Notes to me in 1993
Plus: It’s easy to miss productivity opportunities outside of engineering; and, the disturbing inevitability that a platform we come to love must eventually die.
I turned 46 earlier this month. I don’t think I said that anywhere? As an introverted kid who mostly liked grown-ups more than kids, with a birthday just a few days after Christmas and the New Year, I have generally been on the side of “haven’t we already celebrated enough?” by the time my birthday rolled around, and I continue the tradition today.
There’s a whole lot about the last 30 years that 16-year-old me would … I don’t even know. I mean, y’all is an important part of my vocabulary, I have a kid, and there was a whole global pandemic, none of which I anticipated. There were many times where success was most definitely not assured or even likely.
But: If someone had told me 30 years ago that I would end up in a role where I would speak/write/educate about how to be more productive/efficient at [something having to do with computers], 16-year-old me would have said “yep, that sounds about right.” Every new job I’ve taken, for years, has been attached to a story that started when I was the editor for my high school yearbook, published in 1993, the year I was a senior and we switched to making the book using … computers.
It’s my first week at newjob, which I promise not to talk about too much here, but the first week of a job is always a time for reflection for me about what came before and how I got to where I am, never mind the birthday and New Year bits. It’s been a long and winding journey, but I’ve stopped being surprised that it keeps crossing this path.
What are we missing if we’re just looking at productivity as an engineering problem?
This thread really resonated with me because it highlights how leaders who are trying to improve productivity can be reluctant to look at processes outside of the development loop, and overemphasize the impact engineers have on the overall process of getting value to customers so they will keep paying you money, or whatever it is they do for you.
Amdhal’s law — the overall performance improvement gained by optimizing a single part of a system is limited by the fraction of time that the improved part is actually used — tells us something that seems like it should be obvious: if you improve the performance of a subsystem, the improvement to the overall system can only be as large as the time the subsystem consumed.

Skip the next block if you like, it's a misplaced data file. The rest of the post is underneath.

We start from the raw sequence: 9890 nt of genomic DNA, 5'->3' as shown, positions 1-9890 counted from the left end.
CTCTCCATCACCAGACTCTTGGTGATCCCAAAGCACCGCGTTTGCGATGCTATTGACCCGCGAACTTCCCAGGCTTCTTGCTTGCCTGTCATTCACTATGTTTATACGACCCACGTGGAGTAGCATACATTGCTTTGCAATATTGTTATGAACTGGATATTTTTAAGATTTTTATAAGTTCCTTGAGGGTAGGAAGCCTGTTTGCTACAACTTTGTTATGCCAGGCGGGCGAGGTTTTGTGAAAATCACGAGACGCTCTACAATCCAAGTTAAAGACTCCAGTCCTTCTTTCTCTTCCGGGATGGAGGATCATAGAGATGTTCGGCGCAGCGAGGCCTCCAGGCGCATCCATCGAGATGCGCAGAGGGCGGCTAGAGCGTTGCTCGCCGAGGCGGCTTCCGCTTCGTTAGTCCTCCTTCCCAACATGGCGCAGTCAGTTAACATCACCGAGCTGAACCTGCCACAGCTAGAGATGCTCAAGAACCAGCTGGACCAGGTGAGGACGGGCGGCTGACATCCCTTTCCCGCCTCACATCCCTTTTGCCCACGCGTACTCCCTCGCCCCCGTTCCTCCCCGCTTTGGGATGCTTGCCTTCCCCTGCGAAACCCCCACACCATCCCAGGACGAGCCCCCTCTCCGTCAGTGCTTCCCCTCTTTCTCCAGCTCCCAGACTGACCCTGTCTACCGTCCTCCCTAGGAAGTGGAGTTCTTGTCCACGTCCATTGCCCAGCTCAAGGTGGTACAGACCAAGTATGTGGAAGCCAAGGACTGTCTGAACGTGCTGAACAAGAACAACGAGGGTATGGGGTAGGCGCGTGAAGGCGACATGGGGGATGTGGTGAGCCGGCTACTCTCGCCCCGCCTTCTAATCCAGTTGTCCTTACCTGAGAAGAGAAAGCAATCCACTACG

This same reality applies to any process. That is, if you target a part of your delivery pipeline that takes two days, but delivering anything actually takes 40 days, the best you’re going to do is 38 days. At a certain size, org structures don’t typically make it easy to have this kind of cross-functional approach to productivity, and I think that’s going to limit the upside of some productivity conversations.
What if platforms can be doomed by our love of them?
I missed this the first time around, but I’m glad I came across this long, deeply heartfelt, brutally nostalgic rant
about the evolution and (inevitable?) demise of platforms we come to rely on. (I’m especially glad that I read it before Cory Doctorow’s also-good but much-less-fun post on the same topic, which mostly served the purpose of making me seriously question whether this can even be avoided in an arrangement where there is also capitalism.)
For the people who made it this far: It’s been a very long while since I worked at a company with 50-200 engineers, but companies that size have so much opportunity to introduce productive changes, and it will be so much easier to do it now than a year from now if you’re trying to grow.
So: It’s time for me to learn some things about how companies this size work, by talking to engineering leaders at companies in that realm.
I’m curious to learn about how teams are arranged, how cross-functional collaboration works, the tools your engineers depend on and the tools they hate — really, this 200-ish engineer world has changed so much since I was in it last, and I’m eager for an updated perspective. If you’re willing to chat, you can find a time here.
p.s. This is 100% not a Sales Call unless, uh, you’re into that sort of thing. But I am very happy to share my own experiences where useful and relevant, too!